Moreover, spawning an application as a docker container can incur significant overhead on startup time, fs setup, FS access etc.
So in theory yes, containers provide native performance. But do we really want to run apps on multi-tenant edge devices as containers ? I would argue not necessarily ;)
Other than that, the A72 handles VMEnters/VMExits by trapping in/out of EL0/EL1/EL2.
Maybe. With a herculean effort, way surpassing tricks and techniques used by x86 PCSX2 and other PS2 emulators.
Pure CPU computational performance wise yes. You'd need to have very clever ways to emulate the "Emotion Engine", like VPU0 and VPU1 vector processors. A single RPi4 core would far exceed those, but using it in an emulator might be very hard, because you'll probably need to synchronize execution and to emulate PS2 internal memory model. Emulating PS2 300 MHz MIPS core would be a walk in the park compared with the other issues.
But memory bandwidth might be the true showstopper. I think RPi4 has just one 32-bit DDR4 channel at 2400 MHz, which yields just 9.6 GB/s theoretical maximum bandwidth. More than what PS2 got, but the margins for emulation are uncomfortably low.
So while it's "possible", I don't think it'll happen at playable framerates. It'd be easier to reverse engineer the rendering engines in popular PS2 games and to simply port them.
What do you mean by that?
Emulating the PS1 is a lot easier on modern hardware than emulating e.g. the SNES, because most of what it does is push polygons, and PS1 games just don’t push very many of them; so even the most anemic mobile GPU core is more than enough to handle the load.
I imagine this is still true of the PS2 to an extent. It’s even more just a polygon pusher than the PS1; and the 3D is still generations-old.
There’s this forum post linked to on the PCSX2 website: https://forums.pcsx2.net/Thread-Sticky-Will-PCSX2-run-fast-o..., that says the recommended specs are something like:
• Intel Core 2 Duo / Core i3 @ 3.2Ghz or faster
• Nvidia Geforce 9600GT / 8800GT or better
Probably all you need here, to answer this question in theory, is to compare raw benchmark scores between those components and the Pi4’s CPU/GPU.
Or, for another angle, here’s a forum post about Play! (an emulator that has aarch64 support) running on the Nintendo Switch’s Tegra X1: https://gbatemp.net/threads/play-ps2-emulator-is-running-on-...
Spoilers: it gets 10FPS. And the Pi4’s GPU is no Maxwell. (And, while Play! isn’t the most optimized of emulators, it’s the one you’d have to use on aarch64. Even if you optimized it 6x, so that the Tegra got 60FPS, the Pi4’s Videocore GPU wouldn’t be pulling nearly that.)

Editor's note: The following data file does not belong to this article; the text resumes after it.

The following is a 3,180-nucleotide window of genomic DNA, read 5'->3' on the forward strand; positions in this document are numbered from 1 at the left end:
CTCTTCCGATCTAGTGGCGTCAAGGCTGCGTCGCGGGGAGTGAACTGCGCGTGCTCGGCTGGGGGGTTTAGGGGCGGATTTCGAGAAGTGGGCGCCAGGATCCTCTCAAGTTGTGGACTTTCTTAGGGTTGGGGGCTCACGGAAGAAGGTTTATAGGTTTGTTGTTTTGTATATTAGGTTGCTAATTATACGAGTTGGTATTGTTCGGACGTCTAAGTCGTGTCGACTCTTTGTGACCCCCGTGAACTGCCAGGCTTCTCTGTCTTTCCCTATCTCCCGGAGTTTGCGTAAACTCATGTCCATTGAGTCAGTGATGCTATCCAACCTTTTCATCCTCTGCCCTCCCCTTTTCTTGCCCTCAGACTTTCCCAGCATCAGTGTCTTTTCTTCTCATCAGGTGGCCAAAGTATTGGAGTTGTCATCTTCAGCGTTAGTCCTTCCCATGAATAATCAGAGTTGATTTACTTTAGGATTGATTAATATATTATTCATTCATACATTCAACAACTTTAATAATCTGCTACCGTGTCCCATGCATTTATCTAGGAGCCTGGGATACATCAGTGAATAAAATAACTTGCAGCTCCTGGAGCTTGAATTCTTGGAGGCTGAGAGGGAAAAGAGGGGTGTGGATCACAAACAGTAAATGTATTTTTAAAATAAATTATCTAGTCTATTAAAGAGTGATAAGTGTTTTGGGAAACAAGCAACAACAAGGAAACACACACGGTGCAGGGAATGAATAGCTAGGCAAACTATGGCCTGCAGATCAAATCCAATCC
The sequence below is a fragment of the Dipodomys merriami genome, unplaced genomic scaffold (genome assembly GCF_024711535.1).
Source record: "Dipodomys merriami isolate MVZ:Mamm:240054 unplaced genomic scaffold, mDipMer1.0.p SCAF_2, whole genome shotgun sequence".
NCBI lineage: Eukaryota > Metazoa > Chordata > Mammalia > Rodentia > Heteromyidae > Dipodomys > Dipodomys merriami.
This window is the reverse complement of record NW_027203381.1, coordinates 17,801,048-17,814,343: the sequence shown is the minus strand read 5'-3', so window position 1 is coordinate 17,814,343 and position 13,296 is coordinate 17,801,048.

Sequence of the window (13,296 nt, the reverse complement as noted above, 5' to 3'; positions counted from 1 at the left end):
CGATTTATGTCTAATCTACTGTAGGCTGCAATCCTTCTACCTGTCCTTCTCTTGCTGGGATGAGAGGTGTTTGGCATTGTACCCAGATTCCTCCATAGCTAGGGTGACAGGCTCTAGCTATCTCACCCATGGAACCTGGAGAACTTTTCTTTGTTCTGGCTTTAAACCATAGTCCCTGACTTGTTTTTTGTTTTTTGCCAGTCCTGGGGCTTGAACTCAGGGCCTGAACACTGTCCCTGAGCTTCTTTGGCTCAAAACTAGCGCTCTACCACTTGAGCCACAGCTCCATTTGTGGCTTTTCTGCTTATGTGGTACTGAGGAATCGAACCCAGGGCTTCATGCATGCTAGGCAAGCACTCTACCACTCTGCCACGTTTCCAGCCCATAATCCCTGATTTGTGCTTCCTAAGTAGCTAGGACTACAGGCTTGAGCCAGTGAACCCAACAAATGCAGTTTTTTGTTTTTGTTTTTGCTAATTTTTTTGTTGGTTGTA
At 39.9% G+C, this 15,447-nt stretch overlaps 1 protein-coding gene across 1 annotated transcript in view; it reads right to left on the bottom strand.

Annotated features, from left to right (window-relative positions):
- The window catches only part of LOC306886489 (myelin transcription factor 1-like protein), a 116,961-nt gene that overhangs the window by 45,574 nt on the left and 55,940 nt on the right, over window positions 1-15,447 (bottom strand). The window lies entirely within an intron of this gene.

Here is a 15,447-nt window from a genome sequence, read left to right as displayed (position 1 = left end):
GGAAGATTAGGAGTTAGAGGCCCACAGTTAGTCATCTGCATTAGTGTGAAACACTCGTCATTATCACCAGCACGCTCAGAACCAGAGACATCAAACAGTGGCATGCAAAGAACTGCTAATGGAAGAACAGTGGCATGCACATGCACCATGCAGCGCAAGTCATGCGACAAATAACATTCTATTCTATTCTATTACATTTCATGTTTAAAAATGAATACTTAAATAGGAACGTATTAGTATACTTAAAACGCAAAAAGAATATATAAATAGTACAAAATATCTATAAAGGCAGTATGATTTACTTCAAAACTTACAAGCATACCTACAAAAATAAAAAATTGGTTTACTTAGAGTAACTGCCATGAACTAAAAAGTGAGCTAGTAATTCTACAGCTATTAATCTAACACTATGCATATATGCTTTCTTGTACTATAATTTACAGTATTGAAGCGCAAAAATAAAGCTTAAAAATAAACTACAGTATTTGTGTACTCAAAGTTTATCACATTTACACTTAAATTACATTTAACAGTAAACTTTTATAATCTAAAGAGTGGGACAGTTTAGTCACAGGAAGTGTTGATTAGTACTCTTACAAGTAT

However they were inaccurate and lots of games weren't exactly great. MGS for example didn't work well on ePSXe for years because it used many more hardware tricks than same the original ridge Racer. Ridge Racer R4 doesn't even work properly on a PS2 backwards PS1 compatibility because the PS1 on a chip isn't perfect.
Accuracy makes things slower, sure, but the PS2 emulators in question (like Play!) aren’t striving for accuracy. They’re striving just to get the darn thing to run. But there’s only so much accuracy you can trade off when the only thing you’re really being asked to do is push polys. What are you going to do; drop some on the floor?
But actually, something like that might be possible. You know how the mobile port of FFXV looks—same game, lower-detail textures, all the models replaced with re-rendered low-poly versions? It’d totally be possible to build a PS4 (or any other 3D console) emulator that can achieve that effect “automatically.” We already have “HD texture packs” for emulators like Dolphin and Citra. We could have “LQ texture+model packs”, to reduce PS4/3/2-era graphics down to PS1-era graphics. That’d take most of the workload off the emulator, and let basically anything run these games. (And, in theory, you could compute such a pack automatically. For the textures, you’re just downsampling. For the models, 3D-geometry simplification algorithms exist, although they’re not realtime. But you could run them over a whole game’s worth of assets in a couple hours; and so, with disc images in hand, you could stand up a server and work your way through the whole console library over a few months.)
Some of the SNES/NES emulators require a lot of resources (relatively) to run accurately. I wondered if it was the same situation. So yeah it appears the GPU isn't capable.
I do wonder what the performance numbers of the Nintendo Switch vs the RPi 4 would be.
I think you mean 128mb. Otherwise, that must have been some Pentium system!
I used an RPi2 as a Retroarch (Lakka) box maybe... oh, two years ago or so. At that time, it managed the handful of PSX games I threw at it just fine, which kinda surprised me, but almost no N64 games ran at a playable framerate—only one that really worked was Mario 64, which I gather is one of the best-optimized and lightest-weight games on the system. I didn't try PS2 because PSX was OK but from its performance and how the N64 was doing I figured it didn't have a chance.
16-bit consoles were pretty good. Couldn't run the full-accuracy cores for SNES but that's not surprising. Everything before that 100% fine. Filters (say, for mimicking a CRT) weren't feasible on the hardware, beyond the simplest ones.
The software's gotten a bit better—I think the Rarch team has done some major work pushing more of the computation of later emulator cores, like N64 and up, onto the graphics chip instead of the CPU—so I'm not sure how the RPi2 would fare now.
The only benchmark I can find compares the RPi4 to the RPi3, not the 2, and the 4's single-core performance measures 3-5x better than the 3 (wow!) so I'm going to answer your question with a very confident probably, pending actually trying it.
The state of emulation has come a long way since then, but still, that was a "desktop replacement" rig back in the day. I don't know how well a Pi can pull that off.
The PS2 architecture was famously a pain in the butt to program for, to boot.